What does `b <- [True, False]`

do? We’re in a do-expression, so this is just syntactic sugar around bind (`>>=`

) calls. Let’s desugar and see what we end up with.

```
[True, False] >>= \b -> if b then liftM (1:) rest else rest
```

Ok, so depending on what `b`

is, we either execute `liftM (x:) rest`

or simply `rest`

. `rest`

is the result of our initial recursive call `filterM p xs`

which has type `m [a]`

since that is the return type of `filterM`

.

Right so what does `liftM (x:) rest`

do? `liftM`

has this type signature

```
liftM :: Monad m => (a -> b) -> m a -> m b
```

That looks familiar… What’s the type signature of `fmap`

again?

```
fmap :: Functor f => (a -> b) -> f a -> f b
```

Swap out Monad with Functor and `m`

with `f`

and you have the same function. So `liftM`

is basically `fmap`

, but for monads. In other words, it takes a function that works on “unwrapped” values, and makes it work on values that are in a monad.

So back to our example. We had this expression

```
if b then liftM (1:) rest else rest
```

If b is `True`

we want to cons `1`

onto `rest`

. Since `rest`

is of type `[[Int]]`

and `x`

is of type `Int`

we need to lift the cons function `(:)`

into the monad before we can apply it. Makes sense.

Depending on the value of `b`

we either return a list with `1`

added to the front, or one without the `1`

. There’s our filter!

That still leaves the question what `b`

actually *is*. We had the following piece of code

```
[True, False] >>= \x -> if x then liftM (1:) rest else rest
```

It seems like we need to take a look at how `(>>=)`

is implemented for the list monad in order for this snippet to make sense. Here it is.

```
(>>=) :: Monad m => m a -> (a -> m b) -> m b
xs >>= f = concat $ fmap f xs
```

Aha! Bind for lists is implemented in terms of `fmap`

. So what’s really going on is that we’re feeding both `True`

and `False`

into our little if-expression one after the other. But what does it mean? Let’s see what the expression above evaluates to:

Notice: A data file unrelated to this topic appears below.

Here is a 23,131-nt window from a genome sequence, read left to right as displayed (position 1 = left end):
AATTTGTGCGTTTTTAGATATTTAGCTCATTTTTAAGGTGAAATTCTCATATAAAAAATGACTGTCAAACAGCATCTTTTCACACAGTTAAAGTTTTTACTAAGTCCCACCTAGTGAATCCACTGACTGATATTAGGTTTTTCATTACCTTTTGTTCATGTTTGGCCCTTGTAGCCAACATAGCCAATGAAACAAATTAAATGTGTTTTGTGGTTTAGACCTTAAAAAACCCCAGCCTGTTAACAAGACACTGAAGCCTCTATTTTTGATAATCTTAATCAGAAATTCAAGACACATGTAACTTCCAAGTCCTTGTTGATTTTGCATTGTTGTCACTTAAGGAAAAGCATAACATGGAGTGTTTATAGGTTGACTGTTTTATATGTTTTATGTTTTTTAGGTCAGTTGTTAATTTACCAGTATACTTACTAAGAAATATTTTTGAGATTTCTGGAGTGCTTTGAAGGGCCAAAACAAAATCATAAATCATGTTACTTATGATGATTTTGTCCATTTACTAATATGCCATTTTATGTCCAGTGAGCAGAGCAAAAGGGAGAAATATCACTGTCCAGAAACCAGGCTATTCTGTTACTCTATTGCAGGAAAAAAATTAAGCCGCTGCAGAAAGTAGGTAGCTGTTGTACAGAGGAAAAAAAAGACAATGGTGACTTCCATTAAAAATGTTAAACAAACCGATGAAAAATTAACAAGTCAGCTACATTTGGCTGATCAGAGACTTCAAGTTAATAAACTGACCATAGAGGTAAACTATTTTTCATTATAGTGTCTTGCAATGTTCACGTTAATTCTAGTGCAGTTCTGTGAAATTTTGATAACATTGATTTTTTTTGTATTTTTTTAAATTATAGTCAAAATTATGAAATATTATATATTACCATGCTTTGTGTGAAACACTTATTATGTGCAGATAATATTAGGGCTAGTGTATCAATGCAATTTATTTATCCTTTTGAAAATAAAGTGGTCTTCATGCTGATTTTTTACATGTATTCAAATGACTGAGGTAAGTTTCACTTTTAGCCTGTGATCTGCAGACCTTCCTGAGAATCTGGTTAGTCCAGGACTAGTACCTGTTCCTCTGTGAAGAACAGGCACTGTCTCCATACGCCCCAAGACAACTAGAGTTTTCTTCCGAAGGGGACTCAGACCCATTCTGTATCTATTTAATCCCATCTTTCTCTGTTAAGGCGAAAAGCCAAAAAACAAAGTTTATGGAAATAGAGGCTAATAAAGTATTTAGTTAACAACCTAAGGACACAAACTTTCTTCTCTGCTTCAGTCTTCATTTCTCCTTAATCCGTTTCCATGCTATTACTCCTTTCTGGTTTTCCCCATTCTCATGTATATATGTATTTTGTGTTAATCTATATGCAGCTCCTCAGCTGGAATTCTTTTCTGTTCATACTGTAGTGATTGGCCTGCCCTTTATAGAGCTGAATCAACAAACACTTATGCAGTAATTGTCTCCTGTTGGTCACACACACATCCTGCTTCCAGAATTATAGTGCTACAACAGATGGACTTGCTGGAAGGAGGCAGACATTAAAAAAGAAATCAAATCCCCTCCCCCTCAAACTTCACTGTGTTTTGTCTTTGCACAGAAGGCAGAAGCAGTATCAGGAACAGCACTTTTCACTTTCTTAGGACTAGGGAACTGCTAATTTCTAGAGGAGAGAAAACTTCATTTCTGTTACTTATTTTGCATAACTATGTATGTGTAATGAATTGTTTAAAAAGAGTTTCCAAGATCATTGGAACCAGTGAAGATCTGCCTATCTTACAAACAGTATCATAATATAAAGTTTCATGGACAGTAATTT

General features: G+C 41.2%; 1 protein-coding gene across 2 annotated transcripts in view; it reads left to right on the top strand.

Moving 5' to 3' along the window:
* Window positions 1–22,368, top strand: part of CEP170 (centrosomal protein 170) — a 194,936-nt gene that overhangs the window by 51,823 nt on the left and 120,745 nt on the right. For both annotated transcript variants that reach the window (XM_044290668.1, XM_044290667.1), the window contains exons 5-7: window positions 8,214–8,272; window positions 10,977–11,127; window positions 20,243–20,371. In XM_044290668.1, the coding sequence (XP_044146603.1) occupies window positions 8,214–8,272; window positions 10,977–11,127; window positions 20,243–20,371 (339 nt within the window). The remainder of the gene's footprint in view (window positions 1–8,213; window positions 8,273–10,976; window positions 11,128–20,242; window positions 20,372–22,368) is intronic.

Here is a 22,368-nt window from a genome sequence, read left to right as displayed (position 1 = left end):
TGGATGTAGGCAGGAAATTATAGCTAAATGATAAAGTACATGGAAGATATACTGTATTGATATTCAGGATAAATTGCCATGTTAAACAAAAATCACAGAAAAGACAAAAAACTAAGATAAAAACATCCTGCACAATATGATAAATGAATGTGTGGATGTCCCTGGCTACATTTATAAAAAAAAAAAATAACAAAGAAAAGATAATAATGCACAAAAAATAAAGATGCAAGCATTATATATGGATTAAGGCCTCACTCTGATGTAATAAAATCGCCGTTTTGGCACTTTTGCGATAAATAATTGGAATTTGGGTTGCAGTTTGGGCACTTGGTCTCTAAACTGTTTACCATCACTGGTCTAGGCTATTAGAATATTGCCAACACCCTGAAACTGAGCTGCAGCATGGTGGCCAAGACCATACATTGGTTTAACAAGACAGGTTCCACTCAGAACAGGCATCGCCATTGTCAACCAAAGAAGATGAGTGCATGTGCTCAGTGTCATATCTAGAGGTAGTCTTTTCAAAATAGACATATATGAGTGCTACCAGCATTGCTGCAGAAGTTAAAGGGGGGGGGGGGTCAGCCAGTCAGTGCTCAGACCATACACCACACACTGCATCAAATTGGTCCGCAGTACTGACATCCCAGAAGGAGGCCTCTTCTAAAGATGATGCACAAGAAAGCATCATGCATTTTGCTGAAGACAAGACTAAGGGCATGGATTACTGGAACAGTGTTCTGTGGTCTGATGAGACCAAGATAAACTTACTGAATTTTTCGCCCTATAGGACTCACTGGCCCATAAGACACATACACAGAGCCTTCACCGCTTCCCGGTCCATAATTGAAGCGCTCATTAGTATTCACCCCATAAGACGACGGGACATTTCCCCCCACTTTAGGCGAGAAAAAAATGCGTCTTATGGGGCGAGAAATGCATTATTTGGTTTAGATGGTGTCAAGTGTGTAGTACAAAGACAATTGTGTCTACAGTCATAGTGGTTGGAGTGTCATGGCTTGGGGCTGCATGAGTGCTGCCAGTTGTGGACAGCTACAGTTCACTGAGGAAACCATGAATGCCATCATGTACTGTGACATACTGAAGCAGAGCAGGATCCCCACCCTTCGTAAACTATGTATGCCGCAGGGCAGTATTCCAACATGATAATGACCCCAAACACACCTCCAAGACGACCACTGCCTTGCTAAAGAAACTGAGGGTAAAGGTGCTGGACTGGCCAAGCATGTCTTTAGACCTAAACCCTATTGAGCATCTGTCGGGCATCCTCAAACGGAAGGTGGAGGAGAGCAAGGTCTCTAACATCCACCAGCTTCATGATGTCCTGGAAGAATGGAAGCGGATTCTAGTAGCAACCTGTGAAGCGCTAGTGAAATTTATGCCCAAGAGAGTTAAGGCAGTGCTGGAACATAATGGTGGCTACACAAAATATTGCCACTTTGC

```
[True, False] >>= \x -> if x then liftM (1:) rest else rest
[[1],[]]
```

What if we were to simulate the recursive call, and pass in `2`

as our value. In this case `rest`

would be equal to `[[1], []]`

.

```
[True, False] >>= \x -> if x then liftM (2:) [[1],[]] else [[1],[]]
[[2,1],[2],[1],[]]
```

I think I’m starting to see it. One more.

```
[True, False] >>= \x -> if x then liftM (3:) [[2,1],[2],[1],[]] else [[2,1],[2],[1],[]]
[[3,2,1],[3,2],[3,1],[3],[2,1],[2],[1],[]]
```

*Note, that this not actually how the evaluation goes. We’re evaluating from left to right for simplicities sake. However, filterM is actually implemented in terms of foldr. So evaluate it from right to left, starting with the 5.*

For every element in our input list, we return a list *with* that element and one *without* the element. Due to the recursive nature of this algorithm this gives us back all possible subsets of our initial list.

After some research, I found out, that this is called the power set of a list (or set, in set theory).

## # Wrapping it up

Going back to the original problem we can now see, that

```
filterM (const [True, False]) [1..5]
```

is returning all possible subsets that can be formed using the numbers 1 to 5 (including the empty set).

```
[[1,2,3,4,5],[1,2,3,4],[1,2,3,5],[1,2,3],[1,2,4,5],[1,2,4],[1,2,5],[1,2],[1,3,4,5],[1,3,4],[1,3,5],[1,3],[1,4,5],[1,4],[1,5],[1],[2,3,4,5],[2,3,4],[2,3,5],[2,3],[2,4,5],[2,4],[2,5],[2],[3,4,5],[3,4],[3,5],[3],[4,5],[4],[5],[]]
```

All that’s now left to do in order to answer the original problem is calculating the sum of each subset. Which leaves us with the initial solution.

```
map sum $ filterM (const [True, False]) [1..5]
```

```
[15,10,11,6,12,7,8,3,13,8,9,4,10,5,6,1,14,9,10,5,11,6,7,2,12,7,8,3,9,4,5,0]
```

Neat.